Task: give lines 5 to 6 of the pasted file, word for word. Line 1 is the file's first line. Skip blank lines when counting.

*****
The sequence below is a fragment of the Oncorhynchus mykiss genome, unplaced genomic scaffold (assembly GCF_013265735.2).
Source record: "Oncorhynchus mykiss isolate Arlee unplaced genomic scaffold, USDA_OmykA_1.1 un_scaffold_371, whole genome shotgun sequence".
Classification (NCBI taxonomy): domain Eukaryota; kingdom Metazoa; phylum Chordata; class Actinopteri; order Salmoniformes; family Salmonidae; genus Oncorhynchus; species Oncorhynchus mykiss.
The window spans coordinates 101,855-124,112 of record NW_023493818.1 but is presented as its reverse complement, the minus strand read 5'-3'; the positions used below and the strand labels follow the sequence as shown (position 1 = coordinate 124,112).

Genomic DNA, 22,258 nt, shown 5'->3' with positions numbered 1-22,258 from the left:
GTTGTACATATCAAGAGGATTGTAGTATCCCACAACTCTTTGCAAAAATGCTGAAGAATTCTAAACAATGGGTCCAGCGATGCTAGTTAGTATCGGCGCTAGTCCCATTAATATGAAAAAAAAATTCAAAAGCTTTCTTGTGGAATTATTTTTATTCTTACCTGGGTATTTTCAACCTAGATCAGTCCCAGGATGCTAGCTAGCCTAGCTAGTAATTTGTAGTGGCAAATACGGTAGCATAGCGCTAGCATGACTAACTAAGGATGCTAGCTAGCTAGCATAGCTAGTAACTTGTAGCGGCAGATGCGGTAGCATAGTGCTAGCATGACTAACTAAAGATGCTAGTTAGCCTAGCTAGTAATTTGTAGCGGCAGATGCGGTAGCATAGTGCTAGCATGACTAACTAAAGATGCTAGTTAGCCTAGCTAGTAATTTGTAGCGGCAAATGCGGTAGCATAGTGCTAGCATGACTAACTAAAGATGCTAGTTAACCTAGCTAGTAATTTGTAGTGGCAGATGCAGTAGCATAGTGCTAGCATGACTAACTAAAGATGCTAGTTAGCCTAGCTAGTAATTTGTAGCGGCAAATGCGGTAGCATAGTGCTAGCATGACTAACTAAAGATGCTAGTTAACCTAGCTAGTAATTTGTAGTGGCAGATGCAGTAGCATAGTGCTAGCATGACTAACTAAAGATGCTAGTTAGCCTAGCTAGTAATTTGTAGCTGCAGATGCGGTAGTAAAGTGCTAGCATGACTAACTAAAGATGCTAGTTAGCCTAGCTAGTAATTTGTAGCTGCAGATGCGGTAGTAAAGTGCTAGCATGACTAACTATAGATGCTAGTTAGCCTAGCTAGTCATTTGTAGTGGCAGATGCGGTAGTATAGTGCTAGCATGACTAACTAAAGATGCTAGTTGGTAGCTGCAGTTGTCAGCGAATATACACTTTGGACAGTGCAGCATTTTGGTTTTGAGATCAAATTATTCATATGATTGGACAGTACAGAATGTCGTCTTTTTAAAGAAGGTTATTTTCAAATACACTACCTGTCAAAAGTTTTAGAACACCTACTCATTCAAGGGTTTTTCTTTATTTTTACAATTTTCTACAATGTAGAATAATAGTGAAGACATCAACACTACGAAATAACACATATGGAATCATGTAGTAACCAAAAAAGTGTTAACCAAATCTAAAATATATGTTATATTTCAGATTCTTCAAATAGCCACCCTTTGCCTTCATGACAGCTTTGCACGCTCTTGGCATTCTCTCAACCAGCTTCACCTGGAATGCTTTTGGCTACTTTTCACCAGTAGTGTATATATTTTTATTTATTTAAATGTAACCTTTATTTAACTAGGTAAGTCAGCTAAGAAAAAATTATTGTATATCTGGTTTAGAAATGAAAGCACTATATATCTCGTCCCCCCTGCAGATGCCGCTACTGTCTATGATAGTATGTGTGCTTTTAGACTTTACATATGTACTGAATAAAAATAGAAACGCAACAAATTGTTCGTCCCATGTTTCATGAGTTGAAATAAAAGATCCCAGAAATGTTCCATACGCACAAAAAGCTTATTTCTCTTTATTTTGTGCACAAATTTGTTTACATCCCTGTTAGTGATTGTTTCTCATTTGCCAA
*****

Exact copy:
Genomic DNA, 22,258 nt, shown 5'->3' with positions numbered 1-22,258 from the left:
GTTGTACATATCAAGAGGATTGTAGTATCCCACAACTCTTTGCAAAAATGCTGAAGAATTCTAAACAATGGGTCCAGCGATGCTAGTTAGTATCGGCGCTAGTCCCATTAATATGAAAAAAAAATTCAAAAGCTTTCTTGTGGAATTATTTTTATTCTTACCTGGGTATTTTCAACCTAGATCAGTCCCAGGATGCTAGCTAGCCTAGCTAGTAATTTGTAGTGGCAAATACGGTAGCATAGCGCTAGCATGACTAACTAAGGATGCTAGCTAGCTAGCATAGCTAGTAACTTGTAGCGGCAGATGCGGTAGCATAGTGCTAGCATGACTAACTAAAGATGCTAGTTAGCCTAGCTAGTAATTTGTAGCGGCAGATGCGGTAGCATAGTGCTAGCATGACTAACTAAAGATGCTAGTTAGCCTAGCTAGTAATTTGTAGCGGCAAATGCGGTAGCATAGTGCTAGCATGACTAACTAAAGATGCTAGTTAACCTAGCTAGTAATTTGTAGTGGCAGATGCAGTAGCATAGTGCTAGCATGACTAACTAAAGATGCTAGTTAGCCTAGCTAGTAATTTGTAGCGGCAAATGCGGTAGCATAGTGCTAGCATGACTAACTAAAGATGCTAGTTAACCTAGCTAGTAATTTGTAGTGGCAGATGCAGTAGCATAGTGCTAGCATGACTAACTAAAGATGCTAGTTAGCCTAGCTAGTAATTTGTAGCTGCAGATGCGGTAGTAAAGTGCTAGCATGACTAACTAAAGATGCTAGTTAGCCTAGCTAGTAATTTGTAGCTGCAGATGCGGTAGTAAAGTGCTAGCATGACTAACTATAGATGCTAGTTAGCCTAGCTAGTCATTTGTAGTGGCAGATGCGGTAGTATAGTGCTAGCATGACTAACTAAAGATGCTAGTTGGTAGCTGCAGTTGTCAGCGAATATACACTTTGGACAGTGCAGCATTTTGGTTTTGAGATCAAATTATTCATATGATTGGACAGTACAGAATGTCGTCTTTTTAAAGAAGGTTATTTTCAAATACACTACCTGTCAAAAGTTTTAGAACACCTACTCATTCAAGGGTTTTTCTTTATTTTTACAATTTTCTACAATGTAGAATAATAGTGAAGACATCAACACTACGAAATAACACATATGGAATCATGTAGTAACCAAAAAAGTGTTAACCAAATCTAAAATATATGTTATATTTCAGATTCTTCAAATAGCCACCCTTTGCCTTCATGACAGCTTTGCACGCTCTTGGCATTCTCTCAACCAGCTTCACCTGGAATGCTTTTGGCTACTTTTCACCAGTAGTGTATATATTTTTATTTATTTAAATGTAACCTTTATTTAACTAGGTAAGTCAGCTAAGAAAAAATTATTGTATATCTGGTTTAGAAATGAAAGCACTATATATCTCGTCCCCCCTGCAGATGCCGCTACTGTCTATGATAGTATGTGTGCTTTTAGACTTTACATATGTACTGAATAAAAATAGAAACGCAACAAATTGTTCGTCCCATGTTTCATGAGTTGAAATAAAAGATCCCAGAAATGTTCCATACGCACAAAAAGCTTATTTCTCTTTATTTTGTGCACAAATTTGTTTACATCCCTGTTAGTGATTGTTTCTCATTTGCCAA